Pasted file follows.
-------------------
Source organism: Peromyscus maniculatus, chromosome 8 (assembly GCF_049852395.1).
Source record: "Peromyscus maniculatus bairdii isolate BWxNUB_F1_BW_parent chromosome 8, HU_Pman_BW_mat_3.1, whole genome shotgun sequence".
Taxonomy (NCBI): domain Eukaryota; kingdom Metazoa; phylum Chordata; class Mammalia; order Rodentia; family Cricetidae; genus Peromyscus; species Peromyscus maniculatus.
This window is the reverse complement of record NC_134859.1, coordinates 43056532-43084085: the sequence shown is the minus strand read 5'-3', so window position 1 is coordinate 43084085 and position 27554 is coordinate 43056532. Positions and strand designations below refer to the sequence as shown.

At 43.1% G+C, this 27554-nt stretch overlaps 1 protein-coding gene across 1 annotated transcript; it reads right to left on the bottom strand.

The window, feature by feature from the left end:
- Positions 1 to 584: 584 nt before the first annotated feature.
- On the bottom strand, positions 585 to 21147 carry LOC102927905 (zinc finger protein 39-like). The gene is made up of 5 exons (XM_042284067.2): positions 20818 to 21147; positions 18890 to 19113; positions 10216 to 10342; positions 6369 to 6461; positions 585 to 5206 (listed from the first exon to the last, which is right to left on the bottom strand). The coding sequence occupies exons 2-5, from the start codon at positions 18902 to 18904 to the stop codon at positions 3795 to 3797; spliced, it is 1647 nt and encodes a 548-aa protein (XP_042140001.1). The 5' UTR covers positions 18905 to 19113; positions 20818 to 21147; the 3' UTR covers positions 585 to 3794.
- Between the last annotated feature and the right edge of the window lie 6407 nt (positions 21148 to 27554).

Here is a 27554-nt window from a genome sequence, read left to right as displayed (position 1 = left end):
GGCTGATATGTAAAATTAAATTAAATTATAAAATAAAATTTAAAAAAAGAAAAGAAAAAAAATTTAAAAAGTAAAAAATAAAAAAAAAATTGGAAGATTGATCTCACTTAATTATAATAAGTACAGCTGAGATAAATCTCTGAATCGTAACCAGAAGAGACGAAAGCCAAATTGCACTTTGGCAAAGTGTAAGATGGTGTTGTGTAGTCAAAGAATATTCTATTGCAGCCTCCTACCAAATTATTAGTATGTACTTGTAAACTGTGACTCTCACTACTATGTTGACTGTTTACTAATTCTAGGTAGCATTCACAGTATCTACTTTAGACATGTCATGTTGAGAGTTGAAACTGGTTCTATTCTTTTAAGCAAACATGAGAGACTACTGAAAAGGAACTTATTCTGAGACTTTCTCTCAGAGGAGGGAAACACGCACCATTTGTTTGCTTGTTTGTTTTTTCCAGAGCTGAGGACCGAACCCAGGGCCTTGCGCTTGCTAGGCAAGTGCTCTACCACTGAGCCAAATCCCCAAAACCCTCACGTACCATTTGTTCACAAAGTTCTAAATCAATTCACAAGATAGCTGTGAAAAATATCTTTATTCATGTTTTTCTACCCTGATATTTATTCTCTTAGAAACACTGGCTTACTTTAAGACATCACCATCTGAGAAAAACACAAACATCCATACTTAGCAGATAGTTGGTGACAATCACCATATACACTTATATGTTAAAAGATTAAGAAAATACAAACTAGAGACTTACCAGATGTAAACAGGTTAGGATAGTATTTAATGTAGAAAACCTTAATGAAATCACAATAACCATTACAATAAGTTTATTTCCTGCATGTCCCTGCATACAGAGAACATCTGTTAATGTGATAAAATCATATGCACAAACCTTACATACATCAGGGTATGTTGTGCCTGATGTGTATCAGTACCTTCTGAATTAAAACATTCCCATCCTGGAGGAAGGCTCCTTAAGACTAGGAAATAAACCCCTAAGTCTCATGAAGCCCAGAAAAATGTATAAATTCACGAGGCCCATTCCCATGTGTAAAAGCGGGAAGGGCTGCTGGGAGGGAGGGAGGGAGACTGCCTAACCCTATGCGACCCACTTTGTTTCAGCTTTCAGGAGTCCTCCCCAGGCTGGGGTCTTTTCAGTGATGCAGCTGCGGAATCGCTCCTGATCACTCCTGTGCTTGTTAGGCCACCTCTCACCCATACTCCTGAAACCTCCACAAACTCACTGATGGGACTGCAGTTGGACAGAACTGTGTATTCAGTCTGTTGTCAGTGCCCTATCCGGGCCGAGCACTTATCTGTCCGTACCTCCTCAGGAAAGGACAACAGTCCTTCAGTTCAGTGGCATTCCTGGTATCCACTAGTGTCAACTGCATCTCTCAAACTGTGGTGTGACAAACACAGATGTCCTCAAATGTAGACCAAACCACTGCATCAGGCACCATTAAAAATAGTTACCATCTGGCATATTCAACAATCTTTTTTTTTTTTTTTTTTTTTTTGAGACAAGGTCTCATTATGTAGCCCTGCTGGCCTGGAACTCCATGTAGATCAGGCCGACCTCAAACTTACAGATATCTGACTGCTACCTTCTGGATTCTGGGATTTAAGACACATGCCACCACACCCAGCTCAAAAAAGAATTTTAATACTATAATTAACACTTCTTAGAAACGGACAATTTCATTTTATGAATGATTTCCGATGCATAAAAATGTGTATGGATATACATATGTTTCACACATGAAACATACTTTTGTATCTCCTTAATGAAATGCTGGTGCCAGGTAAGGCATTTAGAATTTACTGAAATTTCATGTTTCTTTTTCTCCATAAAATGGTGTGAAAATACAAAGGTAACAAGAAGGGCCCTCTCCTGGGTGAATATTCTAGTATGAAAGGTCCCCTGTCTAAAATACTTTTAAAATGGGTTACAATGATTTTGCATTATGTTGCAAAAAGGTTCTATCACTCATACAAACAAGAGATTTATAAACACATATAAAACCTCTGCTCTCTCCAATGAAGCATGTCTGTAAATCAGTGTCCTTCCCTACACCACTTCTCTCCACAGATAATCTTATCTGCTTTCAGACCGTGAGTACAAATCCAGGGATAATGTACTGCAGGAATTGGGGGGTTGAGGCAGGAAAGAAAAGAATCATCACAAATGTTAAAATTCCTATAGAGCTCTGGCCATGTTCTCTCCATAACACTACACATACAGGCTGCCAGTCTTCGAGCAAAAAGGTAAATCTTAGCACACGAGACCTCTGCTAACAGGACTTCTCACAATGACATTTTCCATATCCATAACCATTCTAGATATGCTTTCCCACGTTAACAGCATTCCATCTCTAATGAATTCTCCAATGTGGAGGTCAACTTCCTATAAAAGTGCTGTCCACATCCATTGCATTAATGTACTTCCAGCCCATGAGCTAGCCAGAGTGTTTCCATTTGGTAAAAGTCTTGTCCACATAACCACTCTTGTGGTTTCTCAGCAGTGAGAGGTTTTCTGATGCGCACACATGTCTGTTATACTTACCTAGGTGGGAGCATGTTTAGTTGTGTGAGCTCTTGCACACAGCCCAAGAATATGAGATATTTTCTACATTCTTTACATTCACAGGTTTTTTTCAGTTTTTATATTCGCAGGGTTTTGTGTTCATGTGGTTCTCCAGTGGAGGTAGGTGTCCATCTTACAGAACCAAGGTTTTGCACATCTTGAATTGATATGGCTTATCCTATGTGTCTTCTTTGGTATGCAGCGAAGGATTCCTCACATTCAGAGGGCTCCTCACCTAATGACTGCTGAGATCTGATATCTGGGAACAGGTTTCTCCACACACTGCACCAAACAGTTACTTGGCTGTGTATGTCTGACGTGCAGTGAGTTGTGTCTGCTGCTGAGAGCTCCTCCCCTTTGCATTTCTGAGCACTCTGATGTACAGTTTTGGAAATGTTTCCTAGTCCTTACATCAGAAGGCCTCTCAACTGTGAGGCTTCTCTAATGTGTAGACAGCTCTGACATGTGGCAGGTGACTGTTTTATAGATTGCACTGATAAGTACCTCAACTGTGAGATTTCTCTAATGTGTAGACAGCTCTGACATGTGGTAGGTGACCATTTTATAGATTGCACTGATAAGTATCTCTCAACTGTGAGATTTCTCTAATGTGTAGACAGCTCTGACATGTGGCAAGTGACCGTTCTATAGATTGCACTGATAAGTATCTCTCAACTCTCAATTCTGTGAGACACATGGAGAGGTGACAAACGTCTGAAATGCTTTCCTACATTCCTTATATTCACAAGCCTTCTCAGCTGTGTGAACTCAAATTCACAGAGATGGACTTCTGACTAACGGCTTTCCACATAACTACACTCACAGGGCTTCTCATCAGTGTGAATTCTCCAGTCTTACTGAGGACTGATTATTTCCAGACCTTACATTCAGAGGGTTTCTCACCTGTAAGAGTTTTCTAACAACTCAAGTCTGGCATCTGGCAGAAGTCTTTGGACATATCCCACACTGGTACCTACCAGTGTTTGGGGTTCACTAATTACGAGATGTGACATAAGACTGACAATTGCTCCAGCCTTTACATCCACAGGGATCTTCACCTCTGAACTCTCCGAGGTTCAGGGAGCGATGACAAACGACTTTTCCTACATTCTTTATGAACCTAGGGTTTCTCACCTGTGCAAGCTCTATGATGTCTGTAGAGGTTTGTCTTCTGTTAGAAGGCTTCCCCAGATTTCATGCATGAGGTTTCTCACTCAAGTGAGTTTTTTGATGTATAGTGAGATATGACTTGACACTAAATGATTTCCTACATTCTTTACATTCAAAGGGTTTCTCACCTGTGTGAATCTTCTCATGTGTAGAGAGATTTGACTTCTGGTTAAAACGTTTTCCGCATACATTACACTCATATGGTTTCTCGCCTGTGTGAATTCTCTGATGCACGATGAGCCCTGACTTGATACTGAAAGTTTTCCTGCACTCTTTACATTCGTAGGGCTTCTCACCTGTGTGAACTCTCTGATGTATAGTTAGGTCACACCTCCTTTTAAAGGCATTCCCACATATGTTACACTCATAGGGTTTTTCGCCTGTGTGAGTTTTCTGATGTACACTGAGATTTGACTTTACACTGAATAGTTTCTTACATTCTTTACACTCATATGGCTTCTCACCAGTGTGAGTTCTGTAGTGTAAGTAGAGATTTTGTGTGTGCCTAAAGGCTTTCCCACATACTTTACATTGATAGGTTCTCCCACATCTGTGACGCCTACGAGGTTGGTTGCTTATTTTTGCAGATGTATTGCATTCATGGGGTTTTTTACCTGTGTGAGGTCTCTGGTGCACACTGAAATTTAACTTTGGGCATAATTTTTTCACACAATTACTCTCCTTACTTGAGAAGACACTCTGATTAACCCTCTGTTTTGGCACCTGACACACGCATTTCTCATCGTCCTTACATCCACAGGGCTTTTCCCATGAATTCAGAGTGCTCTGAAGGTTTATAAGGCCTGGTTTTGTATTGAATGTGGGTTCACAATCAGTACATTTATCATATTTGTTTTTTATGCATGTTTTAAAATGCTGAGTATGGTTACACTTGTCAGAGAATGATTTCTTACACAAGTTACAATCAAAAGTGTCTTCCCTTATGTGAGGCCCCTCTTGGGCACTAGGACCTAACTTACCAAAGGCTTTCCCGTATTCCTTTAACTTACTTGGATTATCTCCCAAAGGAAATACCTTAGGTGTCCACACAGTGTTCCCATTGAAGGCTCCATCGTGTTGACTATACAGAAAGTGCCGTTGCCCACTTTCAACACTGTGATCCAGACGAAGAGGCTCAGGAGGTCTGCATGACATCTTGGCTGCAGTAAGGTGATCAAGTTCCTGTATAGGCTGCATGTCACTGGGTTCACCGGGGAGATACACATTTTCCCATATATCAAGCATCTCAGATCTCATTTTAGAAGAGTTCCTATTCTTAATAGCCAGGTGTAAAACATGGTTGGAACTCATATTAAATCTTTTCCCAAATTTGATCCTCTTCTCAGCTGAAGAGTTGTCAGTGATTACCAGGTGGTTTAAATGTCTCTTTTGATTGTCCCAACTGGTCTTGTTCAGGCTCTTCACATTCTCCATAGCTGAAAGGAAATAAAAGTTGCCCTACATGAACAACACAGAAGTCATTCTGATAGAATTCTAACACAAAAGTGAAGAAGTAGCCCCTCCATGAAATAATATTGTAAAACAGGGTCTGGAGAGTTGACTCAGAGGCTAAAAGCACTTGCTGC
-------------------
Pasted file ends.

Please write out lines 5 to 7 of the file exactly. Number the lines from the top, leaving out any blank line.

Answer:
At 43.1% G+C, this 27554-nt stretch overlaps 1 protein-coding gene across 1 annotated transcript; it reads right to left on the bottom strand.

The window, feature by feature from the left end:
- Positions 1 to 584: 584 nt before the first annotated feature.